The eagerly awaited addition to the Sherman dynasty scurried into the West End on Sunday 4th September with a star-studded charity gala performance of Bumblescratch, a new musical about a filthy rat during the Great Plague and the Great Fire of London. On the surface Robert Sherman’s show has all the makings of a great musical – a renowned composer, a talented cast, artistic costumes and intriguing subject matter surrounding two of Elizabethan Britain’s most shocking events. Unfortunately it just doesn’t come together as one would hope.
Bumblescratch is a musical that doesn’t quite know where it’s going. Lascivious rat Melbourne Bumblescratch tells gruesome tales of London town in the 1600s after adopting a young rodent Perry as his sidekick. We learn he has stolen a precious jewel from King Rat Socrates and regularly dreams of a phantom friend, pirate rat Hookbeard, after eating dodgy cheese. For almost an hour you think it’s rivalling Cats with a seemingly lacking plot.
Just as you settle into the concept of ‘Rats’ you hurtle into a storyline as Perry falls in love with a human girl, forcing Melbourne to watch over her before being brutally clubbed to death by her baker father. All within the last ten minutes of the first act! For a show billed as a ‘family musical-comedy’ it seems to have some identity issues. I don’t know many children who enjoy tales of whores being eaten, and I certainly didn’t hear many of them laughing in the theatre that night.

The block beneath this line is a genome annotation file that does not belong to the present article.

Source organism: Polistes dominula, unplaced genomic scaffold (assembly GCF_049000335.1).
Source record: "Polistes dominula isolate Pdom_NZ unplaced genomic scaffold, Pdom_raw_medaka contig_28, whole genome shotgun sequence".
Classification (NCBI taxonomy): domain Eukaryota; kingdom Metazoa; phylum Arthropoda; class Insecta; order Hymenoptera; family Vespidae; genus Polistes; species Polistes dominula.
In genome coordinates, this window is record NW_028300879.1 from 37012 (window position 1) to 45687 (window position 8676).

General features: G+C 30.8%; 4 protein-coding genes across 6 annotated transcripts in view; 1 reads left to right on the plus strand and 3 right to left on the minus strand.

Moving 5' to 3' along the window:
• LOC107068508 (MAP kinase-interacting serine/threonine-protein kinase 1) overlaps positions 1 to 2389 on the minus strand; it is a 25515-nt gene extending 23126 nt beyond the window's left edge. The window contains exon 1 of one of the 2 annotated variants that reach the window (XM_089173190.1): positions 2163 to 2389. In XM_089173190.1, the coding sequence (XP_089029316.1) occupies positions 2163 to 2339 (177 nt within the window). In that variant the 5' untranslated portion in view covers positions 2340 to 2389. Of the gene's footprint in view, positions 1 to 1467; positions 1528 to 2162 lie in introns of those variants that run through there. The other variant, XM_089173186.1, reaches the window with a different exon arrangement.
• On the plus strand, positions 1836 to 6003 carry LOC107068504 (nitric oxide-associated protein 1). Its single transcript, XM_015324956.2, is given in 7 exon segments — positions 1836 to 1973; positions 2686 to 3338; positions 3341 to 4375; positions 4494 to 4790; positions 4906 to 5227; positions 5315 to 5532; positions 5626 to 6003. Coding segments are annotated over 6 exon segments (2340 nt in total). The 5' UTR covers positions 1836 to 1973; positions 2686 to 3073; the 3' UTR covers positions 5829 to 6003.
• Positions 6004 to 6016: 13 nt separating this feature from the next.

The score is obviously sophisticated with hints of beauty, particularly before the interval with Music of the Spheres and My Place in the Sun. There’s no stand-out hit – the one that you leave the theatre humming – but there could be. I felt these songs weren’t always explored to their full potential before moving on.
Saying that the cast performances were outstanding throughout the ensemble making the gala enjoyable despite the musical’s issues. Darren Day does his best to navigate you through a difficult plot, instantly establishing a likeable narrator in Melbourne Bumblescratch. His witty and funny performance is to be commended alongside young star Ilan Galkoff as Perry, who handles a particularly mature and vocally-heavy role with ease. Michael Xavier is simply stunning as Hookbeard, although not nearly used enough during the show. Mention must go to Cathy Read as Thamesa whose gorgeous vocals will be heard from another West End stage soon I’m sure.
It’s almost a shame to criticise something that has so much potential but it does need work. A plot outline in the programme is something I usually think redundant but in this case it was a necessity! You shouldn’t have to study the show afterwards just to find out what happened, especially when it’s described as a family show. However I’d like to see the show again after some work, and definitely with a similarly talented cast.